It was interesting to hear Brad Marchand speak to Boston Bruins TV about his low-bridge on Sami Salo from the second period of Saturday’s matinee game between the Bruins and the Canucks. Granted, I wasn’t expecting him to admit to any wrongdoing, but I was amused when he painted the incident as little more than a reaction play. In his own words:
“I was kind of looking over my shoulder and saw Salo coming in and I just kind of went down. You look up and see a guy that’s 6’4″, 6’5″ coming in on you and your instincts are to protect yourself. It’s very unfortunate that he was hurt on the play.”
Salo was indeed hurt, by the way. If it wasn’t clear from the sudden, alarmingly out-of-character bout of stick-throwing rage from the demure Fin, he wasn’t quite himself, having suffered a concussion on the play. This was confirmed Sunday morning when he woke up with a headache.
Was Salo’s brain trauma, as Marchand indicated, just the result of a hockey play gone wrong? Was he merely a Suntot trying to protect himself from an oncoming Smoggie, a hobbit afeared of Orc aggression? No. That’s a blatant falsehood, especially if you watch what led up to the play.
I was clued to do this after reading what Kevin Bieksa had to say about the incident yesterday. From the Vancouver Sun:
“It’s very, very cheap. I can’t think of a cheaper hit you can do on the ice. That and a slew-foot kind of go hand in hand. Twenty seconds before that, [Marchand] and Sami have a pretty good collision in the exact same spot. Sami probably gets the better of him. Then second time, Marchand comes back and loses his will and goes down low. A cheap shot from him, and I hope he gets a phone call from the league.”
As Bieksa points out, there’s some context prior to the hit. Unfortunately, when you have an incendiary incident like this one, it’s easy to overlook what led up to it, and it certainly doesn’t help when the first clip of the play to hit the Youtubes is only eight seconds long. But here’s a longer clip, and there are a few things to observe:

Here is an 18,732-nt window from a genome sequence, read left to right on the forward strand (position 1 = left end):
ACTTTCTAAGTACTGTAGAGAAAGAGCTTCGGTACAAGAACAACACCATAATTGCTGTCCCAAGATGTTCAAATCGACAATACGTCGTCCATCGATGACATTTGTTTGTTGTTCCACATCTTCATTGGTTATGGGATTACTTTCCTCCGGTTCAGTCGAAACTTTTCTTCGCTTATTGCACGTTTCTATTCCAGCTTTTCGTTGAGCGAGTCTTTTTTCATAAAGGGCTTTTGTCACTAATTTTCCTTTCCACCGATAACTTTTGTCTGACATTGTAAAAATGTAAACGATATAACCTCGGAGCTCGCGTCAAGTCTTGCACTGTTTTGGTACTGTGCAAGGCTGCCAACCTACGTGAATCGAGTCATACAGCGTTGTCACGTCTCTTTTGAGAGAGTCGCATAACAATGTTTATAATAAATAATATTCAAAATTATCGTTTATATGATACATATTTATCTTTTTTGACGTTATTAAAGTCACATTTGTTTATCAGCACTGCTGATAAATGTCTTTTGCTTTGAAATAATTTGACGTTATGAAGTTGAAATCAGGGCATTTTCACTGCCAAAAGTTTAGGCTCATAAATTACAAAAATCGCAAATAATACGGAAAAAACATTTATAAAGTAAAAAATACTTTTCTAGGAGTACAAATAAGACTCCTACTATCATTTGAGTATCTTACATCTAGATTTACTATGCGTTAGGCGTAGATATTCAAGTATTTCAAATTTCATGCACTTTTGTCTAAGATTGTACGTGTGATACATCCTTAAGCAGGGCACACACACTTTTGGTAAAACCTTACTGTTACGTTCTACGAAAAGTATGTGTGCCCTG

Prior to Marchand taking Salo out in the corner, the two men come together a little higher up the boards, and Marchand’s Napoleon complex becomes very clear: it’s an innocuous collision (as most collisions with Salo are), but when Salo wins it by keeping the puck in the zone, Marchand takes exception and punches him in the back of the head as the two separate.
It’s completely needless. Then, clearly feeling his point was not made, whatever it is, Marchand follows Salo into the slot. Three seconds later, he punches him again.
Both of these punches go uncalled, by the way, despite the linesman having a pretty good vantage point. If a Bruins fan tells you that the refs were out to call everything and give the Canucks the game, just smile and nod.
For all this business about the Canucks being the tattletales of the league, Salo pretty quietly goes about his business here. He ignores both punches and returns to his position at the point without objection.
Then puck squirts back to wall, and he pinches to keep it in the zone. We all remember what happened next.
Considering what comes before, Marchand’s claim that he was just protecting himself is nonsense. He had clearly been trying to instigate something with the Canucks’ defender all shift, and after Salo opted not to respond to his two gloved punches, this is the approach Marchand took. As Mike Gillis said, “It’s a dirty play by a dirty player.”
I hate the phrase “intent to injure” since, because I can’t read minds and neither can you (I assume), it’s impossible to prove. But the hypothesis that this was a predatory hit is well-supported by the evidence. Marchand has a phone hearing with the league, meaning he can be suspended anywhere from one to four games when it’s through. Put me down as a proponent for four.Tags: brad marchand, Bruins, lying liars and the lies tey tell, Salo